To Benjamin Henry Latrobe
Monticello June 12. 17.
This letter is that of a friendly beggar. I will explain to you the case & then it’s object. we are commencing here the establishment of a College, and instead of building a magnificent house which would exhaust all our funds, we propose to lay off1 a square or rather 3. sides of a square about 7. or 800.f. wide, leaving it open at one end to be extended indefinitely. on the closed end, and on the two sides we propose to arrange separate pavilions for each professor & his school. each Pavilion is to have a school-room below, and 2. rooms for the Professor above; and between pavilion & pavilion a range of Dormitories for the students, one story high, giving to each a room 10 f. wide & 14.f. deep. the Pavilions about 36.f. wide in front, & 24.f. in depth. this sketch will gi[ve] you an idea of the general plan.
the whole of the pavilions and dormitories to be united by a colonnade in front, of the height of the lower story of the pavilions & about 8.f. wide2 under which they may go dry from school to school. the top of the dormitories to be flat as was that of the offices of the President’s house at Washington. now what we wish is that these pavilions, as they will shew themselves above the Dormitories, should be models of taste and correct architecture, and of a variety of appearance, no two alike, so as to serve as specimens of [the?] orders for the architectural lectures. and we come to you in eleemosinary form, to take up your pencil, and sketch for us some general outlines of designs no matter how loose, and rough, without the trouble of referring to scale or rule; for we want nothing but the general idea of3 the external, as the internal must be arranged in detail according to local convenience. a few sketches, such as shall take you not more than a minute apiece, mere expressions of a first trait of imagination, will greatly oblige us. the Visitors of the College are President Monroe, mr Madison, 3 others whom you do not know, and myself. but we have to struggle with beggarly funds, and the want of professors capable of fulfilling our views. these however may perhaps come in time, for all Europe seems to be breaking up. in the mean time help us to provide snug and handsome lodges for them, and you will greatly4 oblige one who entertains for you sentiments of great esteem & respect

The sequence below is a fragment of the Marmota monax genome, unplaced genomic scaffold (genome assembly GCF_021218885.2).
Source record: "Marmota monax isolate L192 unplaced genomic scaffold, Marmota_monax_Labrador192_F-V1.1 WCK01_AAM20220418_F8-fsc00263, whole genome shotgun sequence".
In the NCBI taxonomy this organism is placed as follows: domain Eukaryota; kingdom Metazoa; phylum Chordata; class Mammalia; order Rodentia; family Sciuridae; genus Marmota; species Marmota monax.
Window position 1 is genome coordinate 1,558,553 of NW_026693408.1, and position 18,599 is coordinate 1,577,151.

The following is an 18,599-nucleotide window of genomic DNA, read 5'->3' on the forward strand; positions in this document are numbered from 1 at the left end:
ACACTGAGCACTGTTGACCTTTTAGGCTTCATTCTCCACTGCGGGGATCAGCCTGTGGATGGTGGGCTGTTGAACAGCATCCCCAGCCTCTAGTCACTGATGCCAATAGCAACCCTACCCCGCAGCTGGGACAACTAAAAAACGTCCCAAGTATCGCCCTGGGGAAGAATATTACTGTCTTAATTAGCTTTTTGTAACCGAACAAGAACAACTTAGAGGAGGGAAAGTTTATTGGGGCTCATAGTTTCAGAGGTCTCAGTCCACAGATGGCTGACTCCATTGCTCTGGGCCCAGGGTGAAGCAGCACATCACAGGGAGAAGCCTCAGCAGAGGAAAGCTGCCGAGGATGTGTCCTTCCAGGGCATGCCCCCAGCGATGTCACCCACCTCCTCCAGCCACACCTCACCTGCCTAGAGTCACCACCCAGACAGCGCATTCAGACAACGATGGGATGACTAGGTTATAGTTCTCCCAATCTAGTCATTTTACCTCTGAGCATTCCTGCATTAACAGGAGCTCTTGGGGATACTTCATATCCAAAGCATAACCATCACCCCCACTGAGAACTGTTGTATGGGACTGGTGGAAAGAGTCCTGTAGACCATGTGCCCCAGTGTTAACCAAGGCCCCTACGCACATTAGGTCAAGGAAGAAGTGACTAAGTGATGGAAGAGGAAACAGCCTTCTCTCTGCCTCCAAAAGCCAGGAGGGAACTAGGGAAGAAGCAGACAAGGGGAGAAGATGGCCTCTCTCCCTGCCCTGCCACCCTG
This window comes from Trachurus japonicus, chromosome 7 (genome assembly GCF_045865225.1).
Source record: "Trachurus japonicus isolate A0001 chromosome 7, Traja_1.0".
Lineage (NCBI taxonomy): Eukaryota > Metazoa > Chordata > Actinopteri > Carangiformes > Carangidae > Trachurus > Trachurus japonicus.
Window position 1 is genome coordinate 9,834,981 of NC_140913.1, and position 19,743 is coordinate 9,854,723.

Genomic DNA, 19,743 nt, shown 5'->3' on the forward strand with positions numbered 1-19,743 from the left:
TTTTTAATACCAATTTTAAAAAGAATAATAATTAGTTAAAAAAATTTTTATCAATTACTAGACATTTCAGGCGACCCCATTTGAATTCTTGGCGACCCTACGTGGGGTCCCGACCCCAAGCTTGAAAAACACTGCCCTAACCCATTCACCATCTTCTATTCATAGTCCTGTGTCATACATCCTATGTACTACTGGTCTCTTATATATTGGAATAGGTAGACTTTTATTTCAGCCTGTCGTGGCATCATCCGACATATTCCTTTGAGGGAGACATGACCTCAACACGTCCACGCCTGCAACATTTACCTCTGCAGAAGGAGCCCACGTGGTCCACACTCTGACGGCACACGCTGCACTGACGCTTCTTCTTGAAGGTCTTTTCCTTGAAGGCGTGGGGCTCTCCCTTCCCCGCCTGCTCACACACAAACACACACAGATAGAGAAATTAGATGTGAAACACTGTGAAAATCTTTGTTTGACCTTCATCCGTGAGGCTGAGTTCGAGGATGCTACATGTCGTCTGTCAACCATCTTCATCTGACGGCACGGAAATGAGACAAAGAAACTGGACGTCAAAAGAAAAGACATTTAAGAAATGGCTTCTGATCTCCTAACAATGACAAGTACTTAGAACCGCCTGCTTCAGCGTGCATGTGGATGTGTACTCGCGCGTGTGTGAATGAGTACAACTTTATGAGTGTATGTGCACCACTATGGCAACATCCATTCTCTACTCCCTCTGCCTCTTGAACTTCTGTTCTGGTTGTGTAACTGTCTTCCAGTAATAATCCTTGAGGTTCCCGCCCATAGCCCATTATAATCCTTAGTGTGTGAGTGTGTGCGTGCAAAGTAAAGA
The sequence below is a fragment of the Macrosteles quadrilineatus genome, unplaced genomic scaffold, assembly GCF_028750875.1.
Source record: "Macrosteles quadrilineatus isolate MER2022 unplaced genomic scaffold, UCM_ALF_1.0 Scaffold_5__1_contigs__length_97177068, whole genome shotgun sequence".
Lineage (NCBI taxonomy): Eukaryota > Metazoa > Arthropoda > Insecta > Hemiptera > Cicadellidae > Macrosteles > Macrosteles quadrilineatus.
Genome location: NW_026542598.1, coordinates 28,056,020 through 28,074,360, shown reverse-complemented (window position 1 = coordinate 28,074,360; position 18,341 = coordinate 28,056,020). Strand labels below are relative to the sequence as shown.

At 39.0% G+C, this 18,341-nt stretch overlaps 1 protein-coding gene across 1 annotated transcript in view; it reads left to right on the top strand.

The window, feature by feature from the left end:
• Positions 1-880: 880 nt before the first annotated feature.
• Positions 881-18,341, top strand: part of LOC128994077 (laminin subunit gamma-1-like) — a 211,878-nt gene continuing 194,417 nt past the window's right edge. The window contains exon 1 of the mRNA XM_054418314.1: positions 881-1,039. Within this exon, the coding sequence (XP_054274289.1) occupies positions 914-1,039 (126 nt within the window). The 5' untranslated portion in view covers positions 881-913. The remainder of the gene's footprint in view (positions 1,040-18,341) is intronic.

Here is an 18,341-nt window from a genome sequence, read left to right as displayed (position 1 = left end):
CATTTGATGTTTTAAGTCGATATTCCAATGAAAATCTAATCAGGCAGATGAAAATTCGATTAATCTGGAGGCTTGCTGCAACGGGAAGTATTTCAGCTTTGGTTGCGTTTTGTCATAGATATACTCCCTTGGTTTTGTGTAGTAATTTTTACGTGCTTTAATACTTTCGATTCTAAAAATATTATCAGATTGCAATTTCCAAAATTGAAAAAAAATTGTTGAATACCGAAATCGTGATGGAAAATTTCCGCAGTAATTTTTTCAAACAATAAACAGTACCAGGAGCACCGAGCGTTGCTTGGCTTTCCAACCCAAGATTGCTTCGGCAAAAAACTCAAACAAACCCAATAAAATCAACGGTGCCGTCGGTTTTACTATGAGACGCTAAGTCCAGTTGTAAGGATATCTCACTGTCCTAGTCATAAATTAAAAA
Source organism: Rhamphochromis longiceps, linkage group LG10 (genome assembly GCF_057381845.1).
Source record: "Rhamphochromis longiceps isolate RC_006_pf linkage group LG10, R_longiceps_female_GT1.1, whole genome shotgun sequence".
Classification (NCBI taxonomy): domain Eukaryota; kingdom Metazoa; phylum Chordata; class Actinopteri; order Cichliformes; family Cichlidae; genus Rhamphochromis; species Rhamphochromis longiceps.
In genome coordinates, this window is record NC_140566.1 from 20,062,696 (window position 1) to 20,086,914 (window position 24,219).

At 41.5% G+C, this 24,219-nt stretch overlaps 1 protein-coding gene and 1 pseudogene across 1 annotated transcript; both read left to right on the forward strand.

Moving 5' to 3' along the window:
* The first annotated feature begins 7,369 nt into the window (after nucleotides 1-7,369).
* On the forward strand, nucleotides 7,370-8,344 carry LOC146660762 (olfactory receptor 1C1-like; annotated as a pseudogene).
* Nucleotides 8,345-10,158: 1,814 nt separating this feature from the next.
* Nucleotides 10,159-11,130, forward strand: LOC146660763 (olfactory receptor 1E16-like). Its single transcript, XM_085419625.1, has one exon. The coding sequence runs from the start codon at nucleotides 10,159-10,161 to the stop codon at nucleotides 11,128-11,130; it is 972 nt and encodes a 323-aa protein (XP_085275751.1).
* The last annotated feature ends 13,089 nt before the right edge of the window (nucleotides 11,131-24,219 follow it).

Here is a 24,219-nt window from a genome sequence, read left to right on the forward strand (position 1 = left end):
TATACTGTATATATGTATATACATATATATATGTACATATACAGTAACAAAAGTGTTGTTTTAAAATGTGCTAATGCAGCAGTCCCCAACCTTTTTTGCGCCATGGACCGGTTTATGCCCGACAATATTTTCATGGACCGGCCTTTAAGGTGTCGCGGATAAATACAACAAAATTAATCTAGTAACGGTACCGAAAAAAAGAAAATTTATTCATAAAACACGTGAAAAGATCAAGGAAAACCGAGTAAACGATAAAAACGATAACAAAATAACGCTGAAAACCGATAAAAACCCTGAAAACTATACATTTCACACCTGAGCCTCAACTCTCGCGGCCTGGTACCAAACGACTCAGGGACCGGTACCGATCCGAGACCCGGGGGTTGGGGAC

P.S. my dial captivates every body foreign as well as home-bred, as a handsome object & accurate measurer of time.
PoC (DLC); on reused address cover to TJ; two words faint; at foot of first page: “Mr Latrobe”; endorsed by TJ.
1. Manuscript: “of.”
2. Preceding five words interlined.
3. Preceding four words interlined.
4. Manuscript: “great.”
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